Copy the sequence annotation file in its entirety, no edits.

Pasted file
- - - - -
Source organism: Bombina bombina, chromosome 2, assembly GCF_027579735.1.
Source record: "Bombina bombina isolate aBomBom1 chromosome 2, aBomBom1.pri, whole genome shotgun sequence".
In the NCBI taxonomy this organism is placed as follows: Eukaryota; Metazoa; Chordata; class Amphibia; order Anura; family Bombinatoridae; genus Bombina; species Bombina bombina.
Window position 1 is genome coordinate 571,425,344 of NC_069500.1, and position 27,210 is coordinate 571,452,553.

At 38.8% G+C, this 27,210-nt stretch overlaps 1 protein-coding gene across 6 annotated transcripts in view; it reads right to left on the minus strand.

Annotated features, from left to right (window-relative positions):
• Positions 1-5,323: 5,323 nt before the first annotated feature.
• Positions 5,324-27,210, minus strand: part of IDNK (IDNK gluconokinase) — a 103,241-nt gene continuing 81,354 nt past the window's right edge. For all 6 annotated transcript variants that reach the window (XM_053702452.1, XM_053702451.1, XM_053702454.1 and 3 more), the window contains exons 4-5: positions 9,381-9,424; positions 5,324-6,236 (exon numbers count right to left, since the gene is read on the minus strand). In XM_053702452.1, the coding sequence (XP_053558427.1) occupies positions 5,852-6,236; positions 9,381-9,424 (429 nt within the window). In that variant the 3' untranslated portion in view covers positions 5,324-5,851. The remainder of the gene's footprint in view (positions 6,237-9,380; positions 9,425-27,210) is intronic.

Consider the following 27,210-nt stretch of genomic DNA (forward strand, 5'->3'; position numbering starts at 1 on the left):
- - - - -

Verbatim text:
Source organism: Bombina bombina, chromosome 2, assembly GCF_027579735.1.
Source record: "Bombina bombina isolate aBomBom1 chromosome 2, aBomBom1.pri, whole genome shotgun sequence".
In the NCBI taxonomy this organism is placed as follows: Eukaryota; Metazoa; Chordata; class Amphibia; order Anura; family Bombinatoridae; genus Bombina; species Bombina bombina.
Window position 1 is genome coordinate 571,425,344 of NC_069500.1, and position 27,210 is coordinate 571,452,553.

At 38.8% G+C, this 27,210-nt stretch overlaps 1 protein-coding gene across 6 annotated transcripts in view; it reads right to left on the minus strand.

Annotated features, from left to right (window-relative positions):
• Positions 1-5,323: 5,323 nt before the first annotated feature.
• Positions 5,324-27,210, minus strand: part of IDNK (IDNK gluconokinase) — a 103,241-nt gene continuing 81,354 nt past the window's right edge. For all 6 annotated transcript variants that reach the window (XM_053702452.1, XM_053702451.1, XM_053702454.1 and 3 more), the window contains exons 4-5: positions 9,381-9,424; positions 5,324-6,236 (exon numbers count right to left, since the gene is read on the minus strand). In XM_053702452.1, the coding sequence (XP_053558427.1) occupies positions 5,852-6,236; positions 9,381-9,424 (429 nt within the window). In that variant the 3' untranslated portion in view covers positions 5,324-5,851. The remainder of the gene's footprint in view (positions 6,237-9,380; positions 9,425-27,210) is intronic.

Consider the following 27,210-nt stretch of genomic DNA (forward strand, 5'->3'; position numbering starts at 1 on the left):